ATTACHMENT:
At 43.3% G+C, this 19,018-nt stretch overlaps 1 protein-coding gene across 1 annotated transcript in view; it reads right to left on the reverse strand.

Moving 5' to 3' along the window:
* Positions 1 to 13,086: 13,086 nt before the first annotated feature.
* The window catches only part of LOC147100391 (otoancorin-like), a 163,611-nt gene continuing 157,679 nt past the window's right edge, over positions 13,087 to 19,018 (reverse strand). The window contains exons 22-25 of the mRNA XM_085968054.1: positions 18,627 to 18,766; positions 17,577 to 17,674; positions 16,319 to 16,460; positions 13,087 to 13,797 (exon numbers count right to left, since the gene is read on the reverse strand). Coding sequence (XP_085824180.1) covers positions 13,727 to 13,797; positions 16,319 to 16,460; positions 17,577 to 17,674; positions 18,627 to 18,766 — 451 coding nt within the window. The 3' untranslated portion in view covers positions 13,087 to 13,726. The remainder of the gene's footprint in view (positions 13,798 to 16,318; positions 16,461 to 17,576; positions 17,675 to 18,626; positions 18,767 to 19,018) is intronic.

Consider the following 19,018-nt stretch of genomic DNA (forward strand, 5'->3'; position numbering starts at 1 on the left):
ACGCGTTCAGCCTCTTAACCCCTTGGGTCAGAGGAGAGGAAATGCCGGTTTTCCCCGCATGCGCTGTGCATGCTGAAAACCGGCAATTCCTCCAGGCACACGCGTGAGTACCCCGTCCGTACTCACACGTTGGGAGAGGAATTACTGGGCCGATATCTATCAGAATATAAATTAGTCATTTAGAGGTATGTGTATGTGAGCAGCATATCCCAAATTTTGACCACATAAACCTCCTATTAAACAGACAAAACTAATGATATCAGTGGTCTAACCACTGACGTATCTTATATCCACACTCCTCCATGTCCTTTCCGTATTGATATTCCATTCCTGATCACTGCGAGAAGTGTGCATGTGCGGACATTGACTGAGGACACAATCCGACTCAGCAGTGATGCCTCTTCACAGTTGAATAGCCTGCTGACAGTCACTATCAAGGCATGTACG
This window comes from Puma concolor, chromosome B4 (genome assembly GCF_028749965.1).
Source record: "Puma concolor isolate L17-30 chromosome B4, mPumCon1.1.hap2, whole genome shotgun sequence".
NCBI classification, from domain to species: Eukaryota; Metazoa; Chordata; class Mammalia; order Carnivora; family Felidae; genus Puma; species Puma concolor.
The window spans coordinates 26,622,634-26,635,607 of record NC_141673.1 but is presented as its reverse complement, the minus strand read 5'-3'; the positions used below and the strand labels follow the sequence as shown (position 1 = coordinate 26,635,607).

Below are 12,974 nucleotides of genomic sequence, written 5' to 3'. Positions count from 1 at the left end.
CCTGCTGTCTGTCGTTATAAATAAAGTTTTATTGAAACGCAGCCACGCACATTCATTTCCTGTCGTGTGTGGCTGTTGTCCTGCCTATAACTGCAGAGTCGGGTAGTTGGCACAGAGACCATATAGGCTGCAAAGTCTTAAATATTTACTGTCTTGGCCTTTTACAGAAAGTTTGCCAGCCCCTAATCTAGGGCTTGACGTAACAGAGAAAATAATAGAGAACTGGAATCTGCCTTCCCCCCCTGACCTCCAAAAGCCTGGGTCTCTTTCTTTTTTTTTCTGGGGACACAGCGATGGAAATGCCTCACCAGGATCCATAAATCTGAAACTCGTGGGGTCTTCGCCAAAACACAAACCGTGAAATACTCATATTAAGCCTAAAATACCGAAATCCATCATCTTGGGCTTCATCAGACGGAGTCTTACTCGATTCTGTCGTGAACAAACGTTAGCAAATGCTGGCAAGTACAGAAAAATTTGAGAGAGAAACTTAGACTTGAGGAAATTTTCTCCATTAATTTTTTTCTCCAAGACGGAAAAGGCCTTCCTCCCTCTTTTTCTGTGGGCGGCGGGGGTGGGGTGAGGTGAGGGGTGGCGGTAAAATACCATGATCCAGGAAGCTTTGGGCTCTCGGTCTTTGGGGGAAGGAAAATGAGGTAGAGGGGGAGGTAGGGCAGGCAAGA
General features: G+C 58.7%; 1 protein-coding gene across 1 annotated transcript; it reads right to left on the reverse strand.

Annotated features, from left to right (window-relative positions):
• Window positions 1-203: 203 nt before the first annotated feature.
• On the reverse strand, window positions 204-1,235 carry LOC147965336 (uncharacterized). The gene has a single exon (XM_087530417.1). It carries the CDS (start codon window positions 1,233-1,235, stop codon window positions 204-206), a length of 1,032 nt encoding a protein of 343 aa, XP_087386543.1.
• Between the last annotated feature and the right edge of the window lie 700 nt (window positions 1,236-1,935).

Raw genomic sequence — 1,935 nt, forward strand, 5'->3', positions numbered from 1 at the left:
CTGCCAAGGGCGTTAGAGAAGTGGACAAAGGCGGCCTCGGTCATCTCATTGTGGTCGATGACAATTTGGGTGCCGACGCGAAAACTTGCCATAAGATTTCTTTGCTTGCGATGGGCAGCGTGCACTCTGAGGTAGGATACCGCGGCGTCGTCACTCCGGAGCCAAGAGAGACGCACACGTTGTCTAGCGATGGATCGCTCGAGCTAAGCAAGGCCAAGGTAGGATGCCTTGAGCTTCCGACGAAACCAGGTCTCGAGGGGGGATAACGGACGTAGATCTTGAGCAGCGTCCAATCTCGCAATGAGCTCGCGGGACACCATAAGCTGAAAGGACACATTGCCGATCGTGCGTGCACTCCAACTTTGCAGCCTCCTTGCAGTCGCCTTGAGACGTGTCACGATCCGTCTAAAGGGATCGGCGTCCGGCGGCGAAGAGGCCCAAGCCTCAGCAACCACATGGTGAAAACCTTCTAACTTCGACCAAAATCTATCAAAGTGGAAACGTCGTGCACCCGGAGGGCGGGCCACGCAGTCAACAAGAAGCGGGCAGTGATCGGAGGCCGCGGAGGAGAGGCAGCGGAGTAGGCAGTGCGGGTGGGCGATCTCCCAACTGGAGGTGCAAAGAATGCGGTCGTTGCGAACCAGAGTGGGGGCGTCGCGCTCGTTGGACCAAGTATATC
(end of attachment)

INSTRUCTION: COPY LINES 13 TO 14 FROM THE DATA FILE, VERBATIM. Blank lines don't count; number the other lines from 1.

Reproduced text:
General features: G+C 58.7%; 1 protein-coding gene across 1 annotated transcript; it reads right to left on the reverse strand.

Annotated features, from left to right (window-relative positions):